We Judge Other People for Being Stressed Out
A new study from researchers at Tel Aviv University offers proof that stress is subjective, and that our mindset toward our own stress colors how we respond to others’ stress — and not always in a good way.
“We have shown that even if stress affects you positively, it can distort the way you see your colleagues, your employees, your spouses, even your own children,” said researcher Nili Ben-Avi. “We should be very careful about assessing other people’s stress levels.”
A team led by Sharon Toker and Daniel Hiller, professors with Tel Aviv University’s school of management, recruited 377 American employees for an online “stress-at-work” questionnaire. Participants were asked to read a description of a fictitious employee who works long hours, has a managerial position and needs to multitask. The employees then rated the character’s burnout levels and completed a stress mindset questionnaire about the character. They found that when participants held stress as a positive or enhancing force, they perceived the character as experiencing less burnout and rated him more worthy of promotion.
The implications of this stress bias are profound for professional as well as personal relationships.
“If a manager perceives that a certain employee doesn’t suffer from stress, that manager will be more likely to consider the employee worthy of promotion,” Toker said. “But because the manager believes that stress is a positive quality that leads to self-sufficiency, the manager will also be less likely to offer assistance if the employee needs it.”
Similarly, the findings “may also inform our relationships with our spouses — or with our children. For example, a typical ‘tiger mom’ is sure that stress is a good thing,” Toker added. “She may simply not see how burned out her child may be.”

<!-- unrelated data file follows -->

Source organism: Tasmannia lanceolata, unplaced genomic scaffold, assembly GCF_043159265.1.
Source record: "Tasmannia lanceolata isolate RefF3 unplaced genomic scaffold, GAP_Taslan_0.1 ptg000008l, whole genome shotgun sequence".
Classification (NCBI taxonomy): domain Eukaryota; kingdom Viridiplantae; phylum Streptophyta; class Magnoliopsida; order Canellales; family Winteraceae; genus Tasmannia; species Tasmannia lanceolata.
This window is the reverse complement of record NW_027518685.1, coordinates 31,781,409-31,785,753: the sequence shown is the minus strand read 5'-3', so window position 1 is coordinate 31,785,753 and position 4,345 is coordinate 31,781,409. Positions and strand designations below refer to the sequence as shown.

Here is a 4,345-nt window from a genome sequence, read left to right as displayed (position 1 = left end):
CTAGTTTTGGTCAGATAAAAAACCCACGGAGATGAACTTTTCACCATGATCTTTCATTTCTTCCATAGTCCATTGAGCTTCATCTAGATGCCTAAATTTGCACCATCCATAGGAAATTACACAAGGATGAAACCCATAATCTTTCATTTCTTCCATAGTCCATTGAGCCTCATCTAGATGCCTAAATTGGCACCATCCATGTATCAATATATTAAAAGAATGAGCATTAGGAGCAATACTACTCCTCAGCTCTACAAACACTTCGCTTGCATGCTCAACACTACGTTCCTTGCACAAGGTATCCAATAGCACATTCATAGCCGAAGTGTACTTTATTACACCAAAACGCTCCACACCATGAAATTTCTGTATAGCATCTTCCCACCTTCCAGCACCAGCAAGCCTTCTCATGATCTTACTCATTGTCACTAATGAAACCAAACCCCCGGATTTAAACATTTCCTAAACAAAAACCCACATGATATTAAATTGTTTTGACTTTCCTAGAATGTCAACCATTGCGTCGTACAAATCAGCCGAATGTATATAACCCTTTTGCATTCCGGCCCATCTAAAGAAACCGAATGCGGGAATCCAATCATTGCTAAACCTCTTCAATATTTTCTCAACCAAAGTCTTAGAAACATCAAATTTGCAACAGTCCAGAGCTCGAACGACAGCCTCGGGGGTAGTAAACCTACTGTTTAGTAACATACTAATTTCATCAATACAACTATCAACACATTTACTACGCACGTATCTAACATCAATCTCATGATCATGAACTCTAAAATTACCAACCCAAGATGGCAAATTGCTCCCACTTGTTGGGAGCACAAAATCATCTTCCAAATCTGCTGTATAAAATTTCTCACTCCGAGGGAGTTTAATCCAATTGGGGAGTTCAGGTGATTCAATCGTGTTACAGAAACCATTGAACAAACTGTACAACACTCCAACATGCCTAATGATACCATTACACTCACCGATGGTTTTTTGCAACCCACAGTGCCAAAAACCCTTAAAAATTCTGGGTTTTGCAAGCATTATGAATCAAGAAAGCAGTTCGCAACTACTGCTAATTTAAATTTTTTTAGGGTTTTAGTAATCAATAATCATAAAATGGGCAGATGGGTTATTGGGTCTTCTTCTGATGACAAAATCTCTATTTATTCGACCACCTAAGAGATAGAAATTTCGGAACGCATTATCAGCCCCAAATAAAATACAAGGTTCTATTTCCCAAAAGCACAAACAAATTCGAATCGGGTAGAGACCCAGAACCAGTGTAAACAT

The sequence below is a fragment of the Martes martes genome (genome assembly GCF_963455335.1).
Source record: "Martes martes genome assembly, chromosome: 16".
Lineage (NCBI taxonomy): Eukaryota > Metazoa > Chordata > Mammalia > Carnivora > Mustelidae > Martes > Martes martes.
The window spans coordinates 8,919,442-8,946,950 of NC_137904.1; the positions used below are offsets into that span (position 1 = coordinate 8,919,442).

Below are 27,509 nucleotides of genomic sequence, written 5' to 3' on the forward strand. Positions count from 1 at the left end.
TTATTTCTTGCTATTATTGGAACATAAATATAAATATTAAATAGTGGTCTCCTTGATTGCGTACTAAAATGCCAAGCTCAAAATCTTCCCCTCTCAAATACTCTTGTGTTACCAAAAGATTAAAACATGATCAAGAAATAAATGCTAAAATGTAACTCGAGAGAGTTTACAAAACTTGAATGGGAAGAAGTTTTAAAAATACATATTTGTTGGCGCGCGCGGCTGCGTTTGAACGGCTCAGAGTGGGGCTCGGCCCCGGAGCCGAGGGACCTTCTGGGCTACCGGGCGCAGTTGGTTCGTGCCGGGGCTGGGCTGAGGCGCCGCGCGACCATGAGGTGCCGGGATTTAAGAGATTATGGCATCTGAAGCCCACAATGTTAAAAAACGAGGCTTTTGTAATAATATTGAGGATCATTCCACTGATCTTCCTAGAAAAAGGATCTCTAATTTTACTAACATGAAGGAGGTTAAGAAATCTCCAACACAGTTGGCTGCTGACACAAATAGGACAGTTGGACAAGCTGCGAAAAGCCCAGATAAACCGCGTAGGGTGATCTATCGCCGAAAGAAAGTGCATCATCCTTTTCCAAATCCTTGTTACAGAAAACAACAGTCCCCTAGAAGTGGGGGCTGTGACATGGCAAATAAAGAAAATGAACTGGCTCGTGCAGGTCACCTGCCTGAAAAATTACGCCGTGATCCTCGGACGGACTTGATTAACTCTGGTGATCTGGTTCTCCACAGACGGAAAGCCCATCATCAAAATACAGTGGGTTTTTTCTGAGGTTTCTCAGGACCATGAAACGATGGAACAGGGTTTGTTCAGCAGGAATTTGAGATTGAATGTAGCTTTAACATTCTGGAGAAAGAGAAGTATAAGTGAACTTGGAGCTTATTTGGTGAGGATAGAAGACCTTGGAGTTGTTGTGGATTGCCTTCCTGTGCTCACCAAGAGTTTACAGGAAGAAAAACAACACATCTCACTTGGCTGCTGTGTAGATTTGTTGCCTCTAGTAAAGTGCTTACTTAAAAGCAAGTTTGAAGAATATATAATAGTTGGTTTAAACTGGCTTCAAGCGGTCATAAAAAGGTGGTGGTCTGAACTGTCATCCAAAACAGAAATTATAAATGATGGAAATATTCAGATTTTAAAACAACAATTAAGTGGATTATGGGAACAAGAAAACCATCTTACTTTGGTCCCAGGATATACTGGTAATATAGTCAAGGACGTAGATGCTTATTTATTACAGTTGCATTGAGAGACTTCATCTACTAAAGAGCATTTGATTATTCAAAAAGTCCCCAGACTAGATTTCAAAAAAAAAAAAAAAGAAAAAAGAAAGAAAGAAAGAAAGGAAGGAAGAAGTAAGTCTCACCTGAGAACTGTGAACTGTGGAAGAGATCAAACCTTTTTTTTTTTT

The good news is, the team found, in subsequent research, that our perceptions of stress can be manipulated to be more sympathetic to others’ stress. Researchers randomly assigned 600 Israeli and American employees to “enhancing” or “debilitating” stress mindset groups of 120 to 350 people. Using a research technique called “priming” — prompting participants to think of the word “stress” in either positive or negative terms — the participants were asked to write about past stress experiences in either a “positive/enhancing” or “negative/debilitating” way. They were then asked to read a description of the fictitious character’s workload and assess burnout, rate of productivity and psychosomatic symptoms. Participants were also asked whether the character should be promoted and whether they would be willing to help him with his workload.
“Study participants who were primed to have a positive/enhancing stress mindset rated Ben as suffering less from stress-related symptoms and were consequently more likely to recommend [the character] for promotion. They were also less likely to offer him help,” Hiller said. “But those primed to feel as though stress was debilitating/negative felt that [the character] was more burned out and consequently less fit to be promoted.”
In other words, the next time a coworker, spouse or child seems stressed out over nothing, rather than pass a judgment on their reaction to a situation, time may be better spent questioning our own reaction to it.